Boise Public Library
“A Criminal Magic” by Lee Kelly.
Historical fantasy. In the 1920s, magic has finally become illegal. Prohibition is in full effect when two young sorcerers meet. They find an unshakeable attraction, despite being from opposing gangs. When a new euphoric elixir hits the black market, they are pitted against each other. Will love or loyalty win?
Eagle Public Library
“Leading the Unleadable: How to Manager Mavericks, Cynics, Divas, and Other Difficult People” by Alan Willett.
Adult nonfiction. The control-freak, the narcissist, the slacker, the cynic — you know who the author is describing. Difficult people are the worst part of a manager’s job. Whether it comes from direct reports or people above, outbursts, irrational demands, griping and other disruptions need to be dealt with — and it’s your responsibility to do it. Once you realize the potential for change, the book’s simple steps, examples and scripts explain how to right even the most hopeless situations. You’ll learn how to master the necessary mindset, explain the problem calmly in a short feedback session, get a commitment to change, coach others to replicate the process and develop the situational awareness required to spot trouble even earlier in the future. You’ll be the manager who can turn a problem employee into a productive team player.
Meridian Public Library
“Ella and Penguin: A Perfect Match” by Megan Maynor.
Picture book. Ella and Penguin are best friends. So it only makes sense that they like all the same things. But: Ella loves tutus. Penguin does not. Ella loves finger painting. Penguin does not. They don’t match. They must not be friends after all. Then again, maybe Ella and Penguin don’t need to like all the same things to love being friends.
“Bright Smoke, Cold Fire” by Rosamund Hodge.
Teen fantasy. When the mysterious fog of the Ruining crept over the world, the living died and the dead rose. Only the walled city of Viyara was left untouched. The heirs of the city’s most powerful — and warring — families, Mahyanai Romeo and Juliet Catresou share a love deeper than duty, honor, even life itself. But the magic laid on the Juliet at birth compels her to punish the enemies of her clan — and Romeo has just killed her cousin Tybalt. Which means he must die. Paris Catresou has always wanted to serve his family by guarding uliet. But when his ward tries to escape her fate, magic goes terribly wrong — killing her and leaving Paris bound to Romeo. If he wants to discover the truth of what happened, Paris must delve deep into the city, ally with his worst enemy — and perhaps turn against his own clan. Mahyanai Runajo only wants to protect her city — but she’s the only one who believes it’s in peril. In her desperate hunt for information, she accidentally pulls Juliet from the mouth of death — and finds herself bound to the bitter, angry girl. Runajo quickly discovers Juliet might be the one person who can help her recover the secret to saving Viyara. Both pairs will find friendship where they least expect it. Both will find that Viyara holds more secrets and dangers than anyone ever expected. And outside the walls, death is waiting.
Garden City Library
“My Brilliant Idea (And How it Caused My Downfall)” by Stuart David.
Young adult fiction. Jack Dawson has a seriously good idea — if only he can find someone to build it for him. Thus begins a long series of calling in favors as Jack tries one avenue after another to garner the help of the only app programmer in the school. But will this house of cards fall before his brilliant idea can even get off the ground? It’s a twisted road Jack is walking, but teens will enjoy the lengths he goes to in order to make his app a reality.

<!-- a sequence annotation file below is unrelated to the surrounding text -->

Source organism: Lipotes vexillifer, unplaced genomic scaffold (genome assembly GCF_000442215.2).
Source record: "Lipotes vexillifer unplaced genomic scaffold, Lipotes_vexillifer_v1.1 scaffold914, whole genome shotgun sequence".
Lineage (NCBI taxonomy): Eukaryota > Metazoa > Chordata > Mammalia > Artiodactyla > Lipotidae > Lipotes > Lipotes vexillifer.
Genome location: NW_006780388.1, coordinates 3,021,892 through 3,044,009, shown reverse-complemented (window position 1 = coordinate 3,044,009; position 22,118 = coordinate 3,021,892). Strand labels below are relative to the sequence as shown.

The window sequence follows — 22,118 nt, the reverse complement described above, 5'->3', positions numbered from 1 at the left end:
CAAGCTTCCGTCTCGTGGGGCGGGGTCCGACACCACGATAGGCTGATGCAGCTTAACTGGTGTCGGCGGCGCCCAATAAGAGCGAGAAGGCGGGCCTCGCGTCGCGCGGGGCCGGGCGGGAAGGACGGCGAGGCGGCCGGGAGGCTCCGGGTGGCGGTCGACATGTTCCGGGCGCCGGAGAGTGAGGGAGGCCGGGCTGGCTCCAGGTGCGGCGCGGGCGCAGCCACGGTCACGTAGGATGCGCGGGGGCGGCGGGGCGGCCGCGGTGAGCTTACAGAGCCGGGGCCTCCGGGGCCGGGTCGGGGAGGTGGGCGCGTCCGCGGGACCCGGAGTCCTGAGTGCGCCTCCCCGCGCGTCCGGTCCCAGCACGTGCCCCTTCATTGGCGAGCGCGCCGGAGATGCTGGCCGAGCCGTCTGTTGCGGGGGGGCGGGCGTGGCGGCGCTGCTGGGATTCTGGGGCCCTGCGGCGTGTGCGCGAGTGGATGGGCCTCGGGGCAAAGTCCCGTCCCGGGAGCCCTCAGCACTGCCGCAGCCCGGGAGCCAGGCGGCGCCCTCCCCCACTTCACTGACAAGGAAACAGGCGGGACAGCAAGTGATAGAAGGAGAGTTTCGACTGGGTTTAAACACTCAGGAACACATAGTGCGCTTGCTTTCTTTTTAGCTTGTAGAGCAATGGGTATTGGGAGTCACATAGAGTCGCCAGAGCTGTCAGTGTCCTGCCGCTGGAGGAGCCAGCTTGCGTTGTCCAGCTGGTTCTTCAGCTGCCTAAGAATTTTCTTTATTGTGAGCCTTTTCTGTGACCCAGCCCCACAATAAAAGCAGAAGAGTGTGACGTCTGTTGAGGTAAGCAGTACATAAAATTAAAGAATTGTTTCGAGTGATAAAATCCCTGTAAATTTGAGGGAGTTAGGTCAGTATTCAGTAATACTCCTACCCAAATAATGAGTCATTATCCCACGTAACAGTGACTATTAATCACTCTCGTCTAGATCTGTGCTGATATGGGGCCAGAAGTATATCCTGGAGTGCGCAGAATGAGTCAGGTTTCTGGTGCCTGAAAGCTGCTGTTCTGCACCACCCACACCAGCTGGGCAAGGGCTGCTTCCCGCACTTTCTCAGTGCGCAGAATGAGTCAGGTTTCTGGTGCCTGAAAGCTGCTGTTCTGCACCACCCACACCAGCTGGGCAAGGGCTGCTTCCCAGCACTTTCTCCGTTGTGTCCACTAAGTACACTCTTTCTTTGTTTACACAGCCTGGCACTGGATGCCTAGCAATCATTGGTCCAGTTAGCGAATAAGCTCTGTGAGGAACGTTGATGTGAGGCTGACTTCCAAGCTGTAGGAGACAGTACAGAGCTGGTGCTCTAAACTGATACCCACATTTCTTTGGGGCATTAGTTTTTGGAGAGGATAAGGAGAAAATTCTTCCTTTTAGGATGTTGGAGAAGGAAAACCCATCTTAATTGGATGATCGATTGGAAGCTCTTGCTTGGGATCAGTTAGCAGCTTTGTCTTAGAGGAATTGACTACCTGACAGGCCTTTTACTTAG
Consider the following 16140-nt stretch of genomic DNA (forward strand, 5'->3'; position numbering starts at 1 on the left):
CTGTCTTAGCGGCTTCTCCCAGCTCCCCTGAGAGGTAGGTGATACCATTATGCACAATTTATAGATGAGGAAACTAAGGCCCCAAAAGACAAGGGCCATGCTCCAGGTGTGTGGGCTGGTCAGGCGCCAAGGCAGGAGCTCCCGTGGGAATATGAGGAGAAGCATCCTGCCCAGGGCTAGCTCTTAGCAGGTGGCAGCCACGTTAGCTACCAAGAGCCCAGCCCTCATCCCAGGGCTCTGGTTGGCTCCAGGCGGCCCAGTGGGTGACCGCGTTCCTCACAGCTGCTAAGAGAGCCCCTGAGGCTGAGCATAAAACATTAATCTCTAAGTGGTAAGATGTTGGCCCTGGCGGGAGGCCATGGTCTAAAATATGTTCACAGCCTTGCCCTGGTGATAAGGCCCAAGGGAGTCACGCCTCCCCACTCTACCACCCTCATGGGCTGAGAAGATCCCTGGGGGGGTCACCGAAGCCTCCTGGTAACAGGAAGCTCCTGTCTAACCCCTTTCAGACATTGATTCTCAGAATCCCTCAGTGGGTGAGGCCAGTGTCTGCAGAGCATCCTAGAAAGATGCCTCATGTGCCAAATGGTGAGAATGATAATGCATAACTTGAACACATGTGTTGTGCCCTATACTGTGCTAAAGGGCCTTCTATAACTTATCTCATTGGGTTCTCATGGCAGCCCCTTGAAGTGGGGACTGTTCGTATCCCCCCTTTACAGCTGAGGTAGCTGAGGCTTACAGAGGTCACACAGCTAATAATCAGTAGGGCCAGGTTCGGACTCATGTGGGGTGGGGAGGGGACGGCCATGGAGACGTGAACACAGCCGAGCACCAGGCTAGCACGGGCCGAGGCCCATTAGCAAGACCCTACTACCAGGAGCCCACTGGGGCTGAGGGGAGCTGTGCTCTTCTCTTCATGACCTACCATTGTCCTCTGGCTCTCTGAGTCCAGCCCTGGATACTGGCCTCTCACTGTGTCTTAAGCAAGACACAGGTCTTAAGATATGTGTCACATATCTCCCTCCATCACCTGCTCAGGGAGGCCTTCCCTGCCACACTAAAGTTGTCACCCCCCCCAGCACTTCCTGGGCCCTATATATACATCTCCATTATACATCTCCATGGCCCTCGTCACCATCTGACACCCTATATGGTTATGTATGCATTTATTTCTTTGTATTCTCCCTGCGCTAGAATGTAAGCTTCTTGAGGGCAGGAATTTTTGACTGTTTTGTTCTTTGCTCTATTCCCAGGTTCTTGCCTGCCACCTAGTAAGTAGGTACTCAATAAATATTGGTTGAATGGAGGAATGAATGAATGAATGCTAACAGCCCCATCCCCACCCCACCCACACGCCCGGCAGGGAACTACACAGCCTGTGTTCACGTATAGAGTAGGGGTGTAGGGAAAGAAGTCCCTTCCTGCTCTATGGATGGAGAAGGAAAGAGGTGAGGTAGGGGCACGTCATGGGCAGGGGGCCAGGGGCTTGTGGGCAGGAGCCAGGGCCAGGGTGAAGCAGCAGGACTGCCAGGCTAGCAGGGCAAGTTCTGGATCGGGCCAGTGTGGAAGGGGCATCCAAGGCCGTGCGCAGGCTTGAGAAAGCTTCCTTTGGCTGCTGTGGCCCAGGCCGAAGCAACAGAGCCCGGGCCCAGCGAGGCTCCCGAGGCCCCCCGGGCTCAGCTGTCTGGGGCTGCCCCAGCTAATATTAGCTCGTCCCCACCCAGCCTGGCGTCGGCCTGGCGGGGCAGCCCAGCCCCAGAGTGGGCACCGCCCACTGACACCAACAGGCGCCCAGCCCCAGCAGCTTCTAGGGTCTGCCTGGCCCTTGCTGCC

Ada Community Library
“Boys in the Trees: A Memoir” by Carly Simon.
Adult nonfiction. Carly Simon is the daughter of the man who began Simon & Schuster Publishing. Her family owned an apartment building in Manhattan that she and her family lived in and then went summers to Martha’s Vineyard, where they enjoyed the rural seaside peacefulness of climbing trees, swimming and generally running wild. In her childhood she had a severe problem with stuttering that continued into adulthood, making school a hardship. Singing became a partial solution. The amazing amount of famous literary, musical, political and sports figures she ate with and got to know through her family connections as well as her personal evolution keep a reader interested.
Nampa Public Library
“The Glass Universe: How the Ladies of the Harvard Observatory took the Measure of the Stars” by Dava Sobel.
Adult nonfiction. Diving deep into the field of astronomy, Sobel shares the stories of the educated, talented and determined women who sought careers studying the stars in the late 19th through the early 20th centuries. With her trademark research of countless diaries, letters and more, Sobel has gleaned intriguing personal aspects of her subjects’ lives, weaving them into the narrative alongside detailed passages describing the work they did studying glass photographic plates of the stars and cataloging thousands of discoveries. Readers with only the most cursory of interest in the night sky will find themselves beguiled by Sobel’s prose and invigorated by this long-overlooked history of those whose resolute ambition paved the way for women scientists who followed. With the inclusion of the equally impressive female benefactors who made much of the observatory’s work possible, “The Glass Universe” is a feast for those eager to absorb forgotten stories of resolute American women who expanded human knowledge.